Count personal wipes among the things you can't flush, like a bottle of cleaner or a plunger
The good folks over at the Northeast Ohio Regional Sewer District will surely sympathize with our neighbors in Michigan who are dealing with an epidemic like the one felt right here in the Buckeye State.
Yes, the epidemic of people flushing their personal poop wipes. Which is a big no no, which they've tried to reinforce to the public many, many times.
Not to be shitty, but wiping your ass with disposable wipes is likely causing 90% of municipal sewer backups in Macomb and Oakland County, it turns out.
Candice Miller, who is Macomb County's Public Works Commissioner, wants y'all to be aware of this costly problem that could be easily avoided if not for your desire to treat your precious bits to the cool and cleansing sensation that is a disposable wet wipe, Michigan Radio
Miller estimates that these wipes could be accounting for 90% of sewer problems. Not to be totally disgusting, but Miller says the wipes, once flushed, get tangled together and become rope-like, which, in turn, choke sanitary sewer pumps by wrapping around the underground machinery, which then causes sloppy and stinkin' backups.
A lot of these wipes, though labeled disposable and flushable are not really because they're not technically biodegradable. People using these as baby wipes, or to remove makeup or general surface cleaning around the home, have turned to flushing these wipes rather than disposing of them in the trash as intended. Hell, even science is like, wait a minute, that shit is not flushable.
Oh, and this isn't unique to Macomb or Cuyahoga County. In fact, since the pandemic, people all across the country are clogging toilets and sewer systems with their wet wipe fixation. And it's been a pandemic-long issue. Last spring, when COVID-19 was the cause behind many supply shortages, including very flushable toilet paper, communities were finding that people had resorted to using facial tissue, paper towel, and wet wipes as tp alternatives, none of which are intended for flushing, all of which pose costly sewer problems.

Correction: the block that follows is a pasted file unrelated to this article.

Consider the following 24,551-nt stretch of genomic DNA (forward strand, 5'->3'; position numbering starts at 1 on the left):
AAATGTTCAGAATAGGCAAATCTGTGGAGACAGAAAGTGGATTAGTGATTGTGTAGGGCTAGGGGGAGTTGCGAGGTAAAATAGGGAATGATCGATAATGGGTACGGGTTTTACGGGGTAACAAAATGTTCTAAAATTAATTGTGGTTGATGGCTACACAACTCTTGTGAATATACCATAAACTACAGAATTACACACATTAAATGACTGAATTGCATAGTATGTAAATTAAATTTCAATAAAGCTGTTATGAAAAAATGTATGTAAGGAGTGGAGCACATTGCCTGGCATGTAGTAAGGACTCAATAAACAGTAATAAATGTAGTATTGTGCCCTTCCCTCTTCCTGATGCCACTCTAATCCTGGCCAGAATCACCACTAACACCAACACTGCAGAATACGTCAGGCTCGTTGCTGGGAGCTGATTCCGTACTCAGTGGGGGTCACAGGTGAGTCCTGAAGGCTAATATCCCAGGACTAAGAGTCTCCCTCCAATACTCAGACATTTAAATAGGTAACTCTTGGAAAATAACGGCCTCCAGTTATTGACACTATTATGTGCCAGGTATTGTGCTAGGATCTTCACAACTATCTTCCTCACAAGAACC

Over in the UK, these wet wipes have overrun the systems so horribly, that officials estimated that it costs the country £100m per year to repair these issues which is why they have considered a ban on wet wipes. Per Michigan Radio, Miller isn't going to enforce such extreme measures, but she does want to make a push for Michigan's state legislature to properly label these wipes as “non-flushable.”
Because wipes don't break down like toilet paper (in fact, some wipes, including baby wipes, contain plastic), the sewers of the world are in, well, a world of shit. Need proof? Just look at these images when you're not eating.
So, just, like, stop, OK?